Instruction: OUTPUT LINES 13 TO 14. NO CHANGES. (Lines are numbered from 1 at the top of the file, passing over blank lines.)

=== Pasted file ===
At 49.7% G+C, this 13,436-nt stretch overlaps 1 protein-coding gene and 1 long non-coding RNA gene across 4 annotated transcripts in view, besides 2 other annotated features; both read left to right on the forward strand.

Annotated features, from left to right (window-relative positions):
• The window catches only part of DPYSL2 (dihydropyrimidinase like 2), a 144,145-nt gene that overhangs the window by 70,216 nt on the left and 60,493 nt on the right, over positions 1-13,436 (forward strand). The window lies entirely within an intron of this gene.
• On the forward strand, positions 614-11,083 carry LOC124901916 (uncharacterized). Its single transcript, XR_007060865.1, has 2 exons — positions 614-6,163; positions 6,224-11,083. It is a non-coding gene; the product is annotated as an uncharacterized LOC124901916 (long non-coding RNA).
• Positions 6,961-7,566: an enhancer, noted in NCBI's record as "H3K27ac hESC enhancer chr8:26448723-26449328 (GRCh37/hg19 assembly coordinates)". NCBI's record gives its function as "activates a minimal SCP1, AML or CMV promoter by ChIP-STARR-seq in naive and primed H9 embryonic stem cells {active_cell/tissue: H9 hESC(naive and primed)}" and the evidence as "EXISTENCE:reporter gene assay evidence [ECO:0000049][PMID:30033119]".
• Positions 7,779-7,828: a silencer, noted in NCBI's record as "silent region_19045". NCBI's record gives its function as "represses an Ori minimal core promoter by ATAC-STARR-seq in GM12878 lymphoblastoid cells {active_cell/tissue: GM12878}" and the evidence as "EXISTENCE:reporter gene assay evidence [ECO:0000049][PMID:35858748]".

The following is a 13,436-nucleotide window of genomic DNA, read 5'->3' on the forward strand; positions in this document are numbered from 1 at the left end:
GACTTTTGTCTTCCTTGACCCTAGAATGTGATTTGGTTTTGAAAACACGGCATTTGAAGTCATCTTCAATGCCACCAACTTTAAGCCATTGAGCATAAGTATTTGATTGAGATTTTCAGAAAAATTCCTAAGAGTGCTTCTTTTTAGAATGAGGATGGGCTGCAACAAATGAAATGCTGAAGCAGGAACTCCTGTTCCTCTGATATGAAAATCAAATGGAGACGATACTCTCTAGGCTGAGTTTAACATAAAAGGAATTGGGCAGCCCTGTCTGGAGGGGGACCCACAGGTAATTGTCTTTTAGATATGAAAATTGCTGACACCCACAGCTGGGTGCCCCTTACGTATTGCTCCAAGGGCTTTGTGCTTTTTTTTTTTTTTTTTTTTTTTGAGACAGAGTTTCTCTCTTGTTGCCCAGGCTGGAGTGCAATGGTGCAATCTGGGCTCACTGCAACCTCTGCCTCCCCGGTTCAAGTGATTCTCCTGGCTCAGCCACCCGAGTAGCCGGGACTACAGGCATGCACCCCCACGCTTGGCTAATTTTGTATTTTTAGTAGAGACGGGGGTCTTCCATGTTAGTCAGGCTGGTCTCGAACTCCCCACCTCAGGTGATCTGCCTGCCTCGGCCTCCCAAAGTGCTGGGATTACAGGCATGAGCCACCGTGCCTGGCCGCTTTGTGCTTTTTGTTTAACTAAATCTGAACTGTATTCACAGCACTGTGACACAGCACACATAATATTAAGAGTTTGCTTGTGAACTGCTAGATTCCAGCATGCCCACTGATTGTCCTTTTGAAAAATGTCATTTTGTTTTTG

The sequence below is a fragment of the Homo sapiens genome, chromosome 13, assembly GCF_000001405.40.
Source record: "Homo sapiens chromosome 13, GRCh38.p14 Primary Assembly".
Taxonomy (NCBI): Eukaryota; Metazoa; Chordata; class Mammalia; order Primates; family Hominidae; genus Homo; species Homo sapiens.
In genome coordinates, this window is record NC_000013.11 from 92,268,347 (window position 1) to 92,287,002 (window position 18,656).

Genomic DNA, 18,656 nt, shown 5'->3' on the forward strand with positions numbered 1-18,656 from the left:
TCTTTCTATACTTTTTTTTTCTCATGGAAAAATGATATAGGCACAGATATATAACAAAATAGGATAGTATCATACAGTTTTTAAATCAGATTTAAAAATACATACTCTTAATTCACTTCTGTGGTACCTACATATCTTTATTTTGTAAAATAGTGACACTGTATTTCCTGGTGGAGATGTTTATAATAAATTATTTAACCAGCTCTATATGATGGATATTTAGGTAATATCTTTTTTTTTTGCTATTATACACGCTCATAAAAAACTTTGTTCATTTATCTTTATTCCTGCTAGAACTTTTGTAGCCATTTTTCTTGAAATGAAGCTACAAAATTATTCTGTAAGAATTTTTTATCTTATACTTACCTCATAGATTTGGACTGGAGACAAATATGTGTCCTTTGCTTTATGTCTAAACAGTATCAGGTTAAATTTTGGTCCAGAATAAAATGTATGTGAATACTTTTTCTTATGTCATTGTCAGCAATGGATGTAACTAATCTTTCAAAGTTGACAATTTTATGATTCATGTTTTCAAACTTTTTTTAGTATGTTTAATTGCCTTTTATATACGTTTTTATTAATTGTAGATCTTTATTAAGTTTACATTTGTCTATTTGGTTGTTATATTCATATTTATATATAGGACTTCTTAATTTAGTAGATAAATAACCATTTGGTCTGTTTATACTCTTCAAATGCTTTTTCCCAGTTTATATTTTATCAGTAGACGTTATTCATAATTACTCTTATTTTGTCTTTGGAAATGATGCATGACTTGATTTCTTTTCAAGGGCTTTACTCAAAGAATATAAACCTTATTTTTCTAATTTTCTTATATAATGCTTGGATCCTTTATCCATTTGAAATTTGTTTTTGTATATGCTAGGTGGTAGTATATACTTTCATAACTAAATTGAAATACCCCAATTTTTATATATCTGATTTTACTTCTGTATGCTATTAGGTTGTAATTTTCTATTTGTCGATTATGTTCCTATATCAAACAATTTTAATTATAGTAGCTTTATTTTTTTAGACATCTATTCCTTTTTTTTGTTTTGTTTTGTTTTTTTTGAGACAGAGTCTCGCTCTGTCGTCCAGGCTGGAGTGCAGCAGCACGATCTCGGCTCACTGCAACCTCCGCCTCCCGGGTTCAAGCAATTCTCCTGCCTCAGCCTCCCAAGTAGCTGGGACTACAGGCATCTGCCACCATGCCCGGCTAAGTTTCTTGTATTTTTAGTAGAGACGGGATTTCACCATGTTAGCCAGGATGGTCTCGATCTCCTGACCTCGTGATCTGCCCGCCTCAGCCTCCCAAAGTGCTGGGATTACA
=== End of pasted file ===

Genomic DNA, 18,656 nt, shown 5'->3' on the forward strand with positions numbered 1-18,656 from the left:
TCTTTCTATACTTTTTTTTTCTCATGGAAAAATGATATAGGCACAGATATATAACAAAATAGGATAGTATCATACAGTTTTTAAATCAGATTTAAAAATACATACTCTTAATTCACTTCTGTGGTACCTACATATCTTTATTTTGTAAAATAGTGACACTGTATTTCCTGGTGGAGATGTTTATAATAAATTATTTAACCAGCTCTATATGATGGATATTTAGGTAATATCTTTTTTTTTTGCTATTATACACGCTCATAAAAAACTTTGTTCATTTATCTTTATTCCTGCTAGAACTTTTGTAGCCATTTTTCTTGAAATGAAGCTACAAAATTATTCTGTAAGAATTTTTTATCTTATACTTACCTCATAGATTTGGACTGGAGACAAATATGTGTCCTTTGCTTTATGTCTAAACAGTATCAGGTTAAATTTTGGTCCAGAATAAAATGTATGTGAATACTTTTTCTTATGTCATTGTCAGCAATGGATGTAACTAATCTTTCAAAGTTGACAATTTTATGATTCATGTTTTCAAACTTTTTTTAGTATGTTTAATTGCCTTTTATATACGTTTTTATTAATTGTAGATCTTTATTAAGTTTACATTTGTCTATTTGGTTGTTATATTCATATTTATATATAGGACTTCTTAATTTAGTAGATAAATAACCATTTGGTCTGTTTATACTCTTCAAATGCTTTTTCCCAGTTTATATTTTATCAGTAGACGTTATTCATAATTACTCTTATTTTGTCTTTGGAAATGATGCATGACTTGATTTCTTTTCAAGGGCTTTACTCAAAGAATATAAACCTTATTTTTCTAATTTTCTTATATAATGCTTGGATCCTTTATCCATTTGAAATTTGTTTTTGTATATGCTAGGTGGTAGTATATACTTTCATAACTAAATTGAAATACCCCAATTTTTATATATCTGATTTTACTTCTGTATGCTATTAGGTTGTAATTTTCTATTTGTCGATTATGTTCCTATATCAAACAATTTTAATTATAGTAGCTTTATTTTTTTAGACATCTATTCCTTTTTTTTGTTTTGTTTTGTTTTTTTTGAGACAGAGTCTCGCTCTGTCGTCCAGGCTGGAGTGCAGCAGCACGATCTCGGCTCACTGCAACCTCCGCCTCCCGGGTTCAAGCAATTCTCCTGCCTCAGCCTCCCAAGTAGCTGGGACTACAGGCATCTGCCACCATGCCCGGCTAAGTTTCTTGTATTTTTAGTAGAGACGGGATTTCACCATGTTAGCCAGGATGGTCTCGATCTCCTGACCTCGTGATCTGCCCGCCTCAGCCTCCCAAAGTGCTGGGATTACA